Kazakh President Kasym-Zomart Tokayev surprised Russian President Vladimir Putin and the entire Russian delegation when he started speaking Kazakh instead of the usual Russian during an official Russian visit to Kazakhstan. The situation when Russian officials, led by Kremlin spokesman Dmitry Peskov or Russian Foreign Minister Sergei Lavrov, started looking for headphones with interpretation was caught on camera.
Pictures of the Russian delegation looking for headphones with Russian translation have circulated on social media. Kazakh President Tokayev surprised with his speech, not because of its content, but because he delivered it in Kazakh.
In Astana, Tokayev met with the Russian president as part of Putin’s visit to Kazakhstan. The Russian president reportedly tried to strengthen relations with Kazakhstan as an important economic partner amid tensions with the West. His visit today was Putin’s third known foreign trip since March, when the International Criminal Court (ICC) issued an arrest warrant for him on war crimes charges.
“We say that Russia and Kazakhstan are allies. I would like to emphasize that we in Russia, in any case, perceive it as not just allies, but the closest allies,” Putin said, according to the TASS agency. They agreed with Tokaev on cooperation in the fields of trade, industry, culture, space, defense, military technology, healthcare and the nuclear sector, among other things.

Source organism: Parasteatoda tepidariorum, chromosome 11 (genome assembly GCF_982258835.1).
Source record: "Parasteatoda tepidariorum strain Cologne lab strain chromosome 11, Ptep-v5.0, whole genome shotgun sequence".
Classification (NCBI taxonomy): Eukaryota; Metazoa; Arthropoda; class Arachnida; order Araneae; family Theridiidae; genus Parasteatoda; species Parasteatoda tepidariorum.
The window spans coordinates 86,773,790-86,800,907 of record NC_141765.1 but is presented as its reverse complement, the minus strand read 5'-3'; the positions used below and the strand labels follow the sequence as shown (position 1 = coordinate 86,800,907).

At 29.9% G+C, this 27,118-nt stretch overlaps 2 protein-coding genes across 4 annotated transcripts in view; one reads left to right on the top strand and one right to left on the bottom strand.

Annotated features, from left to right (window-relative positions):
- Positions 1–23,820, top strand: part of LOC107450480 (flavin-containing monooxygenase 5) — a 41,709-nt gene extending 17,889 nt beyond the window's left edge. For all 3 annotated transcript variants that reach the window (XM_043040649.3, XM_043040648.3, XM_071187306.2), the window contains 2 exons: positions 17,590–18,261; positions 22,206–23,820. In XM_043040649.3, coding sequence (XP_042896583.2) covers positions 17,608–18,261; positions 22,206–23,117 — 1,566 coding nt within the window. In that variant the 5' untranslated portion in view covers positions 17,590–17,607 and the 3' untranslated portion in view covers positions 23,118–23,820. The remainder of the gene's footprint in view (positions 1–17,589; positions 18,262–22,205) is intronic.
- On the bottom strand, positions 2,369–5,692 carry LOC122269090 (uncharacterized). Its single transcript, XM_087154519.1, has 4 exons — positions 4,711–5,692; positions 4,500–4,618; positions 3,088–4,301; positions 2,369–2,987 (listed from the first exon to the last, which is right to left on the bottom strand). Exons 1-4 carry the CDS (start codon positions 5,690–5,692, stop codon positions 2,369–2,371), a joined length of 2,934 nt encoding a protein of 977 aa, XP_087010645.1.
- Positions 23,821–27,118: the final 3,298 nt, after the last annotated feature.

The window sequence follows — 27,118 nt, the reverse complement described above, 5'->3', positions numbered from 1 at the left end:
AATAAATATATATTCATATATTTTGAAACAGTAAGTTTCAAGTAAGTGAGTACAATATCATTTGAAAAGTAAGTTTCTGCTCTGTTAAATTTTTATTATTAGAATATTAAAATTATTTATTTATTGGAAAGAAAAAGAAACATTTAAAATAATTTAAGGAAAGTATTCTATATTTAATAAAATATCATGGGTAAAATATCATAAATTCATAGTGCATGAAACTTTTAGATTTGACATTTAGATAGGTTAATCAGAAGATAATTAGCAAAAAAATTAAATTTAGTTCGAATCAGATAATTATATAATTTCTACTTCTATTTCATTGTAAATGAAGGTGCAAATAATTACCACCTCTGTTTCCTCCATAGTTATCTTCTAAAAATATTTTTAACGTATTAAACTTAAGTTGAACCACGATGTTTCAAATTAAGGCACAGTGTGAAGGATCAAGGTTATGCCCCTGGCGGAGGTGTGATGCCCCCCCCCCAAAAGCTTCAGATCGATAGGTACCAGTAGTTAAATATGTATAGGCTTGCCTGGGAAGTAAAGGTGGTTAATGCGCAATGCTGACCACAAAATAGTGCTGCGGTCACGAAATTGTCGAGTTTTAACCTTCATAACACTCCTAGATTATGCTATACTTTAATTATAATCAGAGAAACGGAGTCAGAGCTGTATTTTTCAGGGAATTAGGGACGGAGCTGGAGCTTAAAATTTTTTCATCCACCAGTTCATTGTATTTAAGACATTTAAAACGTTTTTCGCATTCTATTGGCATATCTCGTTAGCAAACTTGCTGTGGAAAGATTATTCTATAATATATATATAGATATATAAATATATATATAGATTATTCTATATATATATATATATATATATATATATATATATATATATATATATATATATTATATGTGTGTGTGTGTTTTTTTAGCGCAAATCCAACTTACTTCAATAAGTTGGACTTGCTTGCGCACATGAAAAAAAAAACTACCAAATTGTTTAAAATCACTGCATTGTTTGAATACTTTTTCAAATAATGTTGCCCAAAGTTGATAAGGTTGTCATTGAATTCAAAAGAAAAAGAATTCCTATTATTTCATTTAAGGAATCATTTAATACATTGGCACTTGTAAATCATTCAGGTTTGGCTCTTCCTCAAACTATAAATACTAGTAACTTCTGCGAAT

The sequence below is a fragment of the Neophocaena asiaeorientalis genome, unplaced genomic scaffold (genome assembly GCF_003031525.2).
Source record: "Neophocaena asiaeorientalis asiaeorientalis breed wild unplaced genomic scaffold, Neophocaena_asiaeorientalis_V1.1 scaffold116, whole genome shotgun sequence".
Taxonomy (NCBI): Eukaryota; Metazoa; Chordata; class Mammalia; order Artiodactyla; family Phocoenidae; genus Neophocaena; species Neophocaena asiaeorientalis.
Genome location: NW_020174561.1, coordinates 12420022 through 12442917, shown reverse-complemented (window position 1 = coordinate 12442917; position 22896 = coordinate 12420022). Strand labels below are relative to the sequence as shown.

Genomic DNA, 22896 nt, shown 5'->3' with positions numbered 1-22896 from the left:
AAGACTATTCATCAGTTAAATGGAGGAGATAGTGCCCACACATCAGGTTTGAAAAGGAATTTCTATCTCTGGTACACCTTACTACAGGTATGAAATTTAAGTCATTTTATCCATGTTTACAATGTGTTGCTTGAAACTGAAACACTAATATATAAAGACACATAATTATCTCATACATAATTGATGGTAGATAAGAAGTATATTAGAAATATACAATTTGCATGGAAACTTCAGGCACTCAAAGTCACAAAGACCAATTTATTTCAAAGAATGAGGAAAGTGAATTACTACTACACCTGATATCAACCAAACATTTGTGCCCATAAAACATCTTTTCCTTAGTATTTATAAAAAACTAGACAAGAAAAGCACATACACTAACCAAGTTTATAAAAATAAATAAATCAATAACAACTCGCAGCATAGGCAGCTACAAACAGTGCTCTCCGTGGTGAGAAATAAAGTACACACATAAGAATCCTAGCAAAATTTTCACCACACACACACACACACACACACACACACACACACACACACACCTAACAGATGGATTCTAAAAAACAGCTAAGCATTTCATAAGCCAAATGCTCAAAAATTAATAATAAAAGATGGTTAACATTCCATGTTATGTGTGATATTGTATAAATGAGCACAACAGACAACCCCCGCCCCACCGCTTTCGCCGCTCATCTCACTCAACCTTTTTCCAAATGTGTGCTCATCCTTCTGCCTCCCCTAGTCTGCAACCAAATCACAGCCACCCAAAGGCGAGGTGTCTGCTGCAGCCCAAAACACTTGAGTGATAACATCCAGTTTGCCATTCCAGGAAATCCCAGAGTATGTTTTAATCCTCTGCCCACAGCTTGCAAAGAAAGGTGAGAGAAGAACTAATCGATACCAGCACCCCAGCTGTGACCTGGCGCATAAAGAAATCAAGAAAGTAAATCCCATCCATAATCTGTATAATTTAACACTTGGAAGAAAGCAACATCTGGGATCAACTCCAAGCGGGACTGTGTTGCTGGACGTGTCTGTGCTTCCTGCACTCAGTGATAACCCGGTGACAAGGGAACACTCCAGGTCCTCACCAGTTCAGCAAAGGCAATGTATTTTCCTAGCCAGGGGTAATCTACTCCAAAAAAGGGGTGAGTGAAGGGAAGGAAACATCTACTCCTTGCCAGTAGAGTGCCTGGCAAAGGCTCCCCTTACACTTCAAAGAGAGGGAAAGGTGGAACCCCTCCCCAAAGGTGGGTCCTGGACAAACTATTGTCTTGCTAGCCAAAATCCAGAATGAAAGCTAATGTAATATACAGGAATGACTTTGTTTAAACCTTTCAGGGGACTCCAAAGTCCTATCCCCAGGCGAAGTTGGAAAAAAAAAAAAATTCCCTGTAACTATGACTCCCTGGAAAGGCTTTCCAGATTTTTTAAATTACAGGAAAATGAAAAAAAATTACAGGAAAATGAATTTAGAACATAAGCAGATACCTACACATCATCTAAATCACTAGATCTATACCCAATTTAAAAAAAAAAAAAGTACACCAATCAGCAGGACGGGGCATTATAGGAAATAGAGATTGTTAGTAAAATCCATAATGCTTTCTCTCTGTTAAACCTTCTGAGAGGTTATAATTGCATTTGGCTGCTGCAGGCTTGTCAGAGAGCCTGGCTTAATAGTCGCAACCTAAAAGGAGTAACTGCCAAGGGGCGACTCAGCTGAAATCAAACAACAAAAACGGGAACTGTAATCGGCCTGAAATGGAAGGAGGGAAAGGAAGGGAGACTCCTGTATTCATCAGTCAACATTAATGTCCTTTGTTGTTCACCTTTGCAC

According to Reuters, Tokayev carefully balances on the border of neutrality as far as the conflict in Ukraine is concerned. He welcomed Putin just a week after receiving French President Emmanuel Macron. A delegation from the United States, led by a high-ranking official of the State Department, also visited Astana this week. Despite strong economic relations with Russia, Astana also refuses to recognize its annexation of Ukrainian territories.
“We are confident that we will definitely retain the first place in the world in terms of exports of an important commodity – wheat,” Putin told a business conference, according to which Russia will have about 60 million tons of wheat available for export after a strong harvest. Western sanctions imposed on Russian banks and companies have made it difficult for Russian exporters to transport grain and secure payments, although they do not directly affect agricultural products, Reuters notes.
Kazakhstan is seeking to become a logistics hub for Russian commodities bound for China and Iran, officials say. The Central Asian country already operates a rail link between Russia and China and has a link with Iran along the Caspian Sea. Both countries maintain brisk relations with Moscow, with Beijing being its most important ally. The Russian military also uses Iranian-made Shahed drones to attack Ukraine.